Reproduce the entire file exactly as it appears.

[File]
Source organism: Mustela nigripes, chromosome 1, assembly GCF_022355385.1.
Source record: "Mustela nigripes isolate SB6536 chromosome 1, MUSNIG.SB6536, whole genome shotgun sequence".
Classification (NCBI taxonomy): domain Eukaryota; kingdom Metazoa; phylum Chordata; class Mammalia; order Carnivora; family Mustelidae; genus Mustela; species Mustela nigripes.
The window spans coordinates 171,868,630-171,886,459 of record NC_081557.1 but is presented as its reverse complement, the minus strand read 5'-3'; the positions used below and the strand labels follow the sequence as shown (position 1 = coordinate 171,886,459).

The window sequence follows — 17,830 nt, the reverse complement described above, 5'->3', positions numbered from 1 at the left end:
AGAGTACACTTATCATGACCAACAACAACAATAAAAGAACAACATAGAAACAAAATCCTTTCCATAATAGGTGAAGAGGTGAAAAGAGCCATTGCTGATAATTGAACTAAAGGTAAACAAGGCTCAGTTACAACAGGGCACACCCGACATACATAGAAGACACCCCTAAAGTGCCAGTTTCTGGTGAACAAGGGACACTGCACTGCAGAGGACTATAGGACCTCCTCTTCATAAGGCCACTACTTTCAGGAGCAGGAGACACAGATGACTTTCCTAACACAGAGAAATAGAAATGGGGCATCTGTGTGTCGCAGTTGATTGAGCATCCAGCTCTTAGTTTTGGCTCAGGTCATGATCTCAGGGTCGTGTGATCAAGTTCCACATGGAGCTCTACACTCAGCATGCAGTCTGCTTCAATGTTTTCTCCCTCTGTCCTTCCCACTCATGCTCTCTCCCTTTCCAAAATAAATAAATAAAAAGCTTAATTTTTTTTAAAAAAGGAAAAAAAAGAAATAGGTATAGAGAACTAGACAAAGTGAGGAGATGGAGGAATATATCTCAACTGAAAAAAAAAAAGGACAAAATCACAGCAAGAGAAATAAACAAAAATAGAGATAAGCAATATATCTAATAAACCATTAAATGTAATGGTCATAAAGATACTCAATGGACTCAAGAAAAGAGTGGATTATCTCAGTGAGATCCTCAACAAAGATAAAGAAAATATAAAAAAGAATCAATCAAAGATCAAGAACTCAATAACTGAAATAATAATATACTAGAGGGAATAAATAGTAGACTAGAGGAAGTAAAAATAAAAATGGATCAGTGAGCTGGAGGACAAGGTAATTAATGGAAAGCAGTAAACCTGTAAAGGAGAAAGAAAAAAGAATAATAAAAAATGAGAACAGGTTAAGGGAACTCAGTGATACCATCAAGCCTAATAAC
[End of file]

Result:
Source organism: Mustela nigripes, chromosome 1, assembly GCF_022355385.1.
Source record: "Mustela nigripes isolate SB6536 chromosome 1, MUSNIG.SB6536, whole genome shotgun sequence".
Classification (NCBI taxonomy): domain Eukaryota; kingdom Metazoa; phylum Chordata; class Mammalia; order Carnivora; family Mustelidae; genus Mustela; species Mustela nigripes.
The window spans coordinates 171,868,630-171,886,459 of record NC_081557.1 but is presented as its reverse complement, the minus strand read 5'-3'; the positions used below and the strand labels follow the sequence as shown (position 1 = coordinate 171,886,459).

The window sequence follows — 17,830 nt, the reverse complement described above, 5'->3', positions numbered from 1 at the left end:
AGAGTACACTTATCATGACCAACAACAACAATAAAAGAACAACATAGAAACAAAATCCTTTCCATAATAGGTGAAGAGGTGAAAAGAGCCATTGCTGATAATTGAACTAAAGGTAAACAAGGCTCAGTTACAACAGGGCACACCCGACATACATAGAAGACACCCCTAAAGTGCCAGTTTCTGGTGAACAAGGGACACTGCACTGCAGAGGACTATAGGACCTCCTCTTCATAAGGCCACTACTTTCAGGAGCAGGAGACACAGATGACTTTCCTAACACAGAGAAATAGAAATGGGGCATCTGTGTGTCGCAGTTGATTGAGCATCCAGCTCTTAGTTTTGGCTCAGGTCATGATCTCAGGGTCGTGTGATCAAGTTCCACATGGAGCTCTACACTCAGCATGCAGTCTGCTTCAATGTTTTCTCCCTCTGTCCTTCCCACTCATGCTCTCTCCCTTTCCAAAATAAATAAATAAAAAGCTTAATTTTTTTTAAAAAAGGAAAAAAAAGAAATAGGTATAGAGAACTAGACAAAGTGAGGAGATGGAGGAATATATCTCAACTGAAAAAAAAAAAGGACAAAATCACAGCAAGAGAAATAAACAAAAATAGAGATAAGCAATATATCTAATAAACCATTAAATGTAATGGTCATAAAGATACTCAATGGACTCAAGAAAAGAGTGGATTATCTCAGTGAGATCCTCAACAAAGATAAAGAAAATATAAAAAAGAATCAATCAAAGATCAAGAACTCAATAACTGAAATAATAATATACTAGAGGGAATAAATAGTAGACTAGAGGAAGTAAAAATAAAAATGGATCAGTGAGCTGGAGGACAAGGTAATTAATGGAAAGCAGTAAACCTGTAAAGGAGAAAGAAAAAAGAATAATAAAAAATGAGAACAGGTTAAGGGAACTCAGTGATACCATCAAGCCTAATAAC